Big Meaning in the Smallest Movements
Born with spastic quadriplegia and cerebral palsy, 49-year-old Rick Hoyt has never been able to speak or use his hands to write. But that doesn’t mean he can’t communicate.
Hoyt, who is best known for competing in more than 1,000 races, pushed in a wheelchair by his father, Dick Hoyt, is testing assistive technology developed through a decade-long collaboration between Margrit Betke and James Gips, professors of computer science, with help from more than 50 students.
Camera Mouse, a tool for people with medical conditions such as cerebral palsy, spinal muscular atrophy, ALS, multiple sclerosis, and traumatic brain injury, employs a computer webcam to lock onto and track a chosen section of the user’s face—a nostril or the tip of an eyebrow, for example—and then links that person’s head movement to a cursor on the screen. Move right and the cursor goes right. If Hoyt pauses for more than one second, dwelling over a button or link, it clicks to active.
Betke and fellow researchers have adapted Camera Mouse to work with several popular programs, such as Microsoft Word. They’ve also created custom software that allows computer users with disabilities to type emails, edit photographs, create music, and fight space aliens, among other activities.
Now two graduate students in Betke’s lab, Chris Kwan and John Magee, have crafted companion software that piggybacks on Camera Mouse’s underlying technology. While testing Camera Mouse with Hoyt, Magee noticed that Hoyt moved his head more easily in a diagonal motion—a trend Magee sees in other people with motion impairments—making it difficult for Hoyt to propel the mouse pointer in a straight line. So Magee built an adaptive mouse functions software that would translate Hoyt’s actual movement into his intended movement, sending the mouse pointer straight across the screen and helping Hoyt to more easily hit his target commands.
Magee hopes to finish developing adaptive mouse functions and release it free on CameraMouse.org.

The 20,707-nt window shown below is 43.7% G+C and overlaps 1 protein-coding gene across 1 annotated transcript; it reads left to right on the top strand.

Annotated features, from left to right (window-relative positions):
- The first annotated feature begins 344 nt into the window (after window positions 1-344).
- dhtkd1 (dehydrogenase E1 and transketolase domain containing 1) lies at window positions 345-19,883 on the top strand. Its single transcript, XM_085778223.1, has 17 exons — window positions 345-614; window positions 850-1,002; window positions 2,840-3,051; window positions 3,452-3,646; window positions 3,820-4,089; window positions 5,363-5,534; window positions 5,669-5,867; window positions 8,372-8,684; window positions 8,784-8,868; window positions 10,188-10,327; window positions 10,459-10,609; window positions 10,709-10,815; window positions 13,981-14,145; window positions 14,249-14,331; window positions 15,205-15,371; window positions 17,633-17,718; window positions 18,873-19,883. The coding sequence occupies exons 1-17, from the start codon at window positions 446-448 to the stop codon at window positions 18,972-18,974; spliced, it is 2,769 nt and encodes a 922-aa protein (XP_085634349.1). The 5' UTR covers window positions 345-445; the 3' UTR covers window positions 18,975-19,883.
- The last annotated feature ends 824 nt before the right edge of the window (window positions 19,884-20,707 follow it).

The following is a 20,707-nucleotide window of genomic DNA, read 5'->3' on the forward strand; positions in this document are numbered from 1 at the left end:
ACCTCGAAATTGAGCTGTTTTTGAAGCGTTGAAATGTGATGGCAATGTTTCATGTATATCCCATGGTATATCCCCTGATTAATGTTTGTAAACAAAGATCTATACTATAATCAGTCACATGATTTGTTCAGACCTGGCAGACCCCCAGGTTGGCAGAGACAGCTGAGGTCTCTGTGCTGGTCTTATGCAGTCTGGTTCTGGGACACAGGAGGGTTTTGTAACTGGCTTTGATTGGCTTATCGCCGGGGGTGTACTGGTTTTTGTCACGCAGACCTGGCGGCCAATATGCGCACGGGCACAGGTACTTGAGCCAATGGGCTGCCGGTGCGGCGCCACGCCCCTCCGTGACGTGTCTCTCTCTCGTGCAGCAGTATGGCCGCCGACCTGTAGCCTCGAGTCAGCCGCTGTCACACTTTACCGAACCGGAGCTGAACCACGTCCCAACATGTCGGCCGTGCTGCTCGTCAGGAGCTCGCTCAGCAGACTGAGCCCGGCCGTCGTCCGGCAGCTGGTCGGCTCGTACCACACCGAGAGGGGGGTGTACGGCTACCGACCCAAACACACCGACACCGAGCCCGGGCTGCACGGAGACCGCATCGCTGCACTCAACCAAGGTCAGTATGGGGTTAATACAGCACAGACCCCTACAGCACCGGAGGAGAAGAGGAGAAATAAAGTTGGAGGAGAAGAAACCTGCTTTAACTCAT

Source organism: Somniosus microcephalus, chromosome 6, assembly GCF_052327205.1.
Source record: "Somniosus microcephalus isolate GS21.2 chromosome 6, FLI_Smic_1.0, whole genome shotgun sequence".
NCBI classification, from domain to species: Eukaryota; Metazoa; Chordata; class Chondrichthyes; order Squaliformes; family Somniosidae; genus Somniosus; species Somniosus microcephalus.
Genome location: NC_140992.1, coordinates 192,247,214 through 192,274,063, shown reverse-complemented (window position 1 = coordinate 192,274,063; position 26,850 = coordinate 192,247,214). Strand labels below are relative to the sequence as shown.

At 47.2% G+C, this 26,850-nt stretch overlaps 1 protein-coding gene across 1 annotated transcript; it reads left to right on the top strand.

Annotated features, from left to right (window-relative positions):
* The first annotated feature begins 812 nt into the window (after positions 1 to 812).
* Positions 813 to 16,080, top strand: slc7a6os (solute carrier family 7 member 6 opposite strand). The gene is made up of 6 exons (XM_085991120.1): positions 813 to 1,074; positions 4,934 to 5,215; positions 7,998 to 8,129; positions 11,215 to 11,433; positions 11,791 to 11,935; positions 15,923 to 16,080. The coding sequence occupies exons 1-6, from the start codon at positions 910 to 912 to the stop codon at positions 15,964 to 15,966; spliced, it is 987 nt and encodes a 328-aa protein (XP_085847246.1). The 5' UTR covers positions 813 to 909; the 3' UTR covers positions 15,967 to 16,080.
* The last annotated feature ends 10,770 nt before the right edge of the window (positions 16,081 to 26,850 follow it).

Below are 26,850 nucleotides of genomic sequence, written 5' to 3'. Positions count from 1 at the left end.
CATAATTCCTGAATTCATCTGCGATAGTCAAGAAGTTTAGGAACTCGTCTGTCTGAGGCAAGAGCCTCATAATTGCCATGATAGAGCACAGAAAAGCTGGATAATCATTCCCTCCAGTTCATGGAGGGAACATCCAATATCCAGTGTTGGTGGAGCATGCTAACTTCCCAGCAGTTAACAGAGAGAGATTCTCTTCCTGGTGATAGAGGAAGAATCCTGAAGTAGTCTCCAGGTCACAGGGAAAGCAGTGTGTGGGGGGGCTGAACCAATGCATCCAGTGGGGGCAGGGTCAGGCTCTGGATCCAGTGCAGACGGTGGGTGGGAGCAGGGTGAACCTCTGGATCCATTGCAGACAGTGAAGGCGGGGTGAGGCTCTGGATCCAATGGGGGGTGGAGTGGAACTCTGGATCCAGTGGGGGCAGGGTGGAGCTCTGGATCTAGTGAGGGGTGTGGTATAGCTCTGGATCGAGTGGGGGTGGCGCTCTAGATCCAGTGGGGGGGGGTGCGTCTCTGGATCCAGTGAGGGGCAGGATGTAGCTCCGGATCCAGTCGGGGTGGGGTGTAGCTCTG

Hoyt has also tested Camera Canvas, software custom-built by Kwan, which received the 2011 Science Day Graduate School of Arts & Sciences Dean’s Award and is already free online. The software allows Camera Mouse users to edit photos and create illustrations, performing tasks that require physically complex mouse moves with traditional software.
Kwan, who began developing the software with classmates Won-Beom Kim and Igor Fedyuk, and further refined it through the University’s Undergraduate Research Opportunities Program (UROP), hopes Camera Canvas will give people with motor impairments an outlet to express their creativity.
Working with co-creator Isaac Paquette, Kwan also developed a tool within Camera Canvas that could have much broader applications. The two developers created a menu whose settings, like button size and screen placement, can be modified based on users’ abilities. Called Menu Controller, it eliminates the need for pull-down menus with small, crowded entries that can be difficult to navigate with Camera Mouse.
Menu Controller “is an important development,” Betke says, “because it can be applied to any commercially available software to convert it into a piece of software that can then be used by people with severe motion disabilities.”
Camera Mouse has been downloaded more than 350,000 times worldwide, from as far away as Greece, South Africa, India, Northern Ireland, Pakistan, Australia, and Malaysia. Magee believes this community will continue to grow as more software is built for use with Camera Mouse.
“These projects have the possibility to be used by a small group of people,” he says. “But the change that it can make in their lives, if you do a good job, is huge.”
Credits | Robin Berghaus
Still photography by Cydney Scott, Mira Whiting and Team Hoyt
Boston University students and faculty build software that empowers users with severe motion impairments to type emails, edit photographs, create music, and fight space aliens, among other activities.